Notes From Home: Beliefs & Knowledge

Trudy Wischemann

One of the most distressing things about our current life here in America, at least to me, is our division over what is truth.

Every Easter we Christian believers are reminded that the only answer to the question “What is truth?” is bloodied muteness, especially when it is asked by an unfeeling tyrant in power serving a faraway empire. Unfortunately we Christian believers have a wide-ranging set of answers to the question, some of which set us against each other. Among non-believers, truth is just as elusive. Truth is, holding beliefs as truths can start wars.

I had a friend in Davis who helped me start to think about truths. His name was Darryl Babe Wilson, and he was an emerging writer from the Pit River Tribe in northern California. Darryl had a little streak of coyote in him and he held many of us in awe, but mostly for his wisdom.

One day Darryl and I met for coffee in a pancake house over by the tracks. I was frazzled that day, and when he asked how I was, I said “Darryl, I feel like I’m about to go over the edge.” That seemed to amuse him a little, but sympathetically he reached across the table, put his hand on top of mine and said “Trudy—there is no edge.”

I hope that makes you laugh as hard as it did me, and still does. I mean, it’s been 529 years since Columbus sailed the ocean blue and proved the world isn’t flat, but round. When he left port, there were a whole lotta people who believed he would sail off the edge of the world. When he came back with goodies from a magical place, that was pretty much the end of the “world is flat” belief. Yet the belief in an edge we can fall off of still invades our thinking.

In that same café conversation, Darryl made a distinction between beliefs and knowledge that also has proven helpful to me. “Beliefs can be changed,” he said with a grin, “but not what you know.” Darryl had spent most of his life telling white folks about the beliefs and knowledge of his people, which helped white people start to see the distinctions in our own culture. Getting to know Darryl was a growth in knowledge for me.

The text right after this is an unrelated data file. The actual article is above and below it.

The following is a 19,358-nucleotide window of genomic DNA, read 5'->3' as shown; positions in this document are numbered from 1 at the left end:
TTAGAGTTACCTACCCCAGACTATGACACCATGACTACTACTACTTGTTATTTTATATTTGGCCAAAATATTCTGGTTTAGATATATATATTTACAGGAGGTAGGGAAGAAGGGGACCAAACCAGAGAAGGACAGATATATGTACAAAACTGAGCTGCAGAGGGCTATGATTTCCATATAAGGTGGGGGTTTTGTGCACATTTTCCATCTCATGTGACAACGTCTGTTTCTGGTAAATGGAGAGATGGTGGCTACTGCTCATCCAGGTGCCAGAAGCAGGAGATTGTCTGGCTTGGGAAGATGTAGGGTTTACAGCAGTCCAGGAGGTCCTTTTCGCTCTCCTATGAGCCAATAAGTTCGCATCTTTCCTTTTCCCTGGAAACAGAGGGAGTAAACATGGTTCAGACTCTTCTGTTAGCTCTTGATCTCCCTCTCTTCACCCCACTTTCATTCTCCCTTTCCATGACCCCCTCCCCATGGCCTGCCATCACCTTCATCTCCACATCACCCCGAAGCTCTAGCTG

Truth is, Columbus didn’t prove the world was round. That’s what we were taught in grade school, but all Columbus really proved is that there was no edge between Portugal and the Bahamas. I don’t know when it was actually proven that the world is round (approximately); was it Magellan who sailed completely around the globe? What’s important here, I think, is the truth that it’s much harder to prove something is true than to disprove something, to prove something is false. But as we all know, too: old beliefs die hard.

I think we choose what to believe. Sometimes what we believe is shaped by the facts we’ve been taught or have learned through experience; sometimes not so much. Sometimes what we believe is shaped unconsciously by what we’re afraid to know. Sometimes we choose what to believe by choosing whom to believe, or whom not to believe. And sometimes our belief systems get cast in stone by the dominance of one person or a group of people who hold power and refuse to give it up, even when knowledge starts to mount up against those beliefs.

Our current time is not unprecedented: it’s a repeat of history many times over. There are things we could learn from history, or not. All I know is that we have a huge task before us, and I hope we find ways to respond—before war breaks out.

Trudy Wischemann is a neophyte believer who writes. You can send her your belief/knowing sortings c/o P.O. Box 1374, Lindsay CA 93247 or visit www.trudysnotesfromhome.blogspot.com and leave a comment there.

This column is not a news article but the opinion of the writer and does not reflect the views of The Sun-Gazette newspaper.

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